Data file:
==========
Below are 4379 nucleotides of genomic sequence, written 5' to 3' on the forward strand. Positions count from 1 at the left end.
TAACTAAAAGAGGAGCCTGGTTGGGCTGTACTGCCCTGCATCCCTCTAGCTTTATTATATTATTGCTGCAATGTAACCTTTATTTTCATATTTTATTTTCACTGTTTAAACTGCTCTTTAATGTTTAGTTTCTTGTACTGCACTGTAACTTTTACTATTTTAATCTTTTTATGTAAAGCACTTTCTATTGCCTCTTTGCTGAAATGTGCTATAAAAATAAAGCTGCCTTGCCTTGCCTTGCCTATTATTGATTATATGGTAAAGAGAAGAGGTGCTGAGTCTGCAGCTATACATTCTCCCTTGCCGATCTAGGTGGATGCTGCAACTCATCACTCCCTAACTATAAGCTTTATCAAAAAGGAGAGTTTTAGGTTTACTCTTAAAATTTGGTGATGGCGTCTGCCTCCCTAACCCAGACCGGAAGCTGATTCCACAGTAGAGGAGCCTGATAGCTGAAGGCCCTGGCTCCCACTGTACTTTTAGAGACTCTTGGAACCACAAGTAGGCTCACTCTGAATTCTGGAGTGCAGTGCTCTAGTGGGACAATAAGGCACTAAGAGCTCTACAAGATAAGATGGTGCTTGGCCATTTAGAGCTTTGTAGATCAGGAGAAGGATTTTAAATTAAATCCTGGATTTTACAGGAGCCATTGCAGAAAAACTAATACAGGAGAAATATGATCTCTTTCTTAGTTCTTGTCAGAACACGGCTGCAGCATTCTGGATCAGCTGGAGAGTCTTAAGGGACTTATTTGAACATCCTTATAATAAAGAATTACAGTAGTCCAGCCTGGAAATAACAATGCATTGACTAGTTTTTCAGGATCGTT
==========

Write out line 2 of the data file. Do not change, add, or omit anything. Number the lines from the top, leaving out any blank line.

TAACTAAAAGAGGAGCCTGGTTGGGCTGTACTGCCCTGCATCCCTCTAGCTTTATTATATTATTGCTGCAATGTAACCTTTATTTTCATATTTTATTTTCACTGTTTAAACTGCTCTTTAATGTTTAGTTTCTTGTACTGCACTGTAACTTTTACTATTTTAATCTTTTTATGTAAAGCACTTTCTATTGCCTCTTTGCTGAAATGTGCTATAAAAATAAAGCTGCCTTGCCTTGCCTTGCCTATTATTGATTATATGGTAAAGAGAAGAGGTGCTGAGTCTGCAGCTATACATTCTCCCTTGCCGATCTAGGTGGATGCTGCAACTCATCACTCCCTAACTATAAGCTTTATCAAAAAGGAGAGTTTTAGGTTTACTCTTAAAATTTGGTGATGGCGTCTGCCTCCCTAACCCAGACCGGAAGCTGATTCCACAGTAGAGGAGCCTGATAGCTGAAGGCCCTGGCTCCCACTGTACTTTTAGAGACTCTTGGAACCACAAGTAGGCTCACTCTGAATTCTGGAGTGCAGTGCTCTAGTGGGACAATAAGGCACTAAGAGCTCTACAAGATAAGATGGTGCTTGGCCATTTAGAGCTTTGTAGATCAGGAGAAGGATTTTAAATTAAATCCTGGATTTTACAGGAGCCATTGCAGAAAAACTAATACAGGAGAAATATGATCTCTTTCTTAGTTCTTGTCAGAACACGGCTGCAGCATTCTGGATCAGCTGGAGAGTCTTAAGGGACTTATTTGAACATCCTTATAATAAAGAATTACAGTAGTCCAGCCTGGAAATAACAATGCATTGACTAGTTTTTCAGGATCGTT